EVP… The 5 Fundamentals That Everyone Always Forgets.

EVP The 5 Fundamentals That Everyone Always Forgets.

Seriously – here are 5 major things you need to do every time you do an EVP session for the best, clearest and valid responses.

 

The Fundamentals.

 

Buy the best voice recorder you can afford.

The Tascam series is considered the best (at the time of writing) you need a good voice recorder for a high quality recording. Cheap recorders compress the audio causing data to be lost and you lose valid EVP’s.

For the best recording, you need to record in a lossless format, the most common format being WAV and in the highest bitrate possible – usually 192bps. The Tascam also allows you to record in stereo. A stereo recording can help pinpoint possible audio interference from draughts or noisy group members.

 

Control your environment and make notes.

This means – close all doors and windows. Tell everyone what you are doing and that they will need to stay absolutely still and silent or ask them to leave the area – back in the car preferably or as far away from the EVP session as possible.

Make notes about where everyone is in the room, where the windows are, doors, everything. If you think the building may have animals, note that down as well. This ensures you can debunk accurately during the review and not get carried away by the wind whistling through a window.

 

Put. Your. Recorder. Down.

Don’t wave it about, don’t talk into it like a cheap microphone at a karaoke bar after too many margaritas. Put it on something solid – not the floor (vibrations) – a table is good. if you can put the recorder on something that adsorbs vibrations even better. It needs to be in the centre of the room. Windows and doors create draughts & walls will amplify vibrations from other parts of the house.

 

Verbally mark noises during a session.

If you hear a fox outside screaming (they sound bloody eerie) then verbally note that, if someone moves – say so. If someone whispers – (clip them upside the head) say so… You get the picture.

 

Stand STILL and don’t TALK.

Ask a question but keep it short and simple, don’t ramble on and on (I used to do this as I felt silly talking to an empty room). You are going to talk over any EVP’s. Also leave enough time for any voices to answer. About 10 Mississippies are long enough. If you have to move, make note of it out loud “Moving from X to Z” is good enough.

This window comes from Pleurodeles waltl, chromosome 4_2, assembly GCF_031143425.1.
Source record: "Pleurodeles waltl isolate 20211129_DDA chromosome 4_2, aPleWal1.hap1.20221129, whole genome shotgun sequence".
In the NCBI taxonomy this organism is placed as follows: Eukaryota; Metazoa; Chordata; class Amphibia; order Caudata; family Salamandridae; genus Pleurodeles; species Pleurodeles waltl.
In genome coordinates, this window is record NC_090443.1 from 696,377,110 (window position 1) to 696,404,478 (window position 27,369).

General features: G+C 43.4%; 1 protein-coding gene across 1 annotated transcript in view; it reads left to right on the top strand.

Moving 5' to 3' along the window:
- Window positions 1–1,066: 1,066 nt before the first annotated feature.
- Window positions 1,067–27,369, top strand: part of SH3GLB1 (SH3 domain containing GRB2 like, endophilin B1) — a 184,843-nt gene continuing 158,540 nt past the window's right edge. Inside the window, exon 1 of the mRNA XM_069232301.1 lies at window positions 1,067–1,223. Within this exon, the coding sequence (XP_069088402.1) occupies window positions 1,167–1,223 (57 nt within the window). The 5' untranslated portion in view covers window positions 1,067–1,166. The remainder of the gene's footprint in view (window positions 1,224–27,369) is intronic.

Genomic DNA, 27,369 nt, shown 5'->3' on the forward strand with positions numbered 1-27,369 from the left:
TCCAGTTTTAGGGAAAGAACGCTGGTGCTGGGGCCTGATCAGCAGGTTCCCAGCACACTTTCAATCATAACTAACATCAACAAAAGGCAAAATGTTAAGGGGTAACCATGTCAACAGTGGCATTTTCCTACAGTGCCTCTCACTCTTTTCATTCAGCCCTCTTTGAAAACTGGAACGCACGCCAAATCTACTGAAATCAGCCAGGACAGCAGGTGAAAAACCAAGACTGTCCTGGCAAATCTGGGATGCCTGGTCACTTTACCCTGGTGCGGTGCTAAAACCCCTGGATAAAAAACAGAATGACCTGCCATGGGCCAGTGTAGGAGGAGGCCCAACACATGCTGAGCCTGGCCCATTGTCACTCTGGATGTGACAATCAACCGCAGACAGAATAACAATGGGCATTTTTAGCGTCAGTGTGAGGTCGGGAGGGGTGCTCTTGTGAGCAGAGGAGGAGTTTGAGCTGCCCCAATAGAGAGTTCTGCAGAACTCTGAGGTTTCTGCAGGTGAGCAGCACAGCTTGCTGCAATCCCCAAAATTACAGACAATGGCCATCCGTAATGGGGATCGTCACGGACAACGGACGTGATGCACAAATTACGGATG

Evidence Review

During the evidence review, if you have to amplify more than 10x the original level then it is not a valid EVP. It is considered an recorder bug and is not admissible as valid. Sorry.

Take your time, but don’t take too long. If you think you hear something, then by all means repeat play that section, but if you still can’t make out what it is and your buddy can’t either then move on to the next.

If you modify your recording - the evidence is far to compromised to be more than an interesting case of audio paredolia.

I firmly believe that if you need to modify (by that I mean amplify +10db, noise reduction/hiss reduction a lot) then the evidence is far to compromised to be more than an interesting case of audio paredolia.

Get a buddy to listen. Don’t tell them what you think you hear, let them tell you. If their thoughts and yours match up then you might have got something there friend.

Debunk, debunk, debunk.

Can what you hear be explained in a rational obvious way – a scream from a fox? If so then the evidence is not valid. You shouldn’t be showing it off as proof. It isn’t.

YOU as a paranormal researcher have the responsibility to tell the truth. The people who listen to your evidence weren’t there, they don’t know what could’ve caused the noises. They trust you to tell the truth, to review your evidence properly, carefully and rationally. There are far to many charlatans in the paranormal world that are just out to get a rise out of others. They seriously undermine what serious researchers are trying to do. Don’t be one of those rejects.

 

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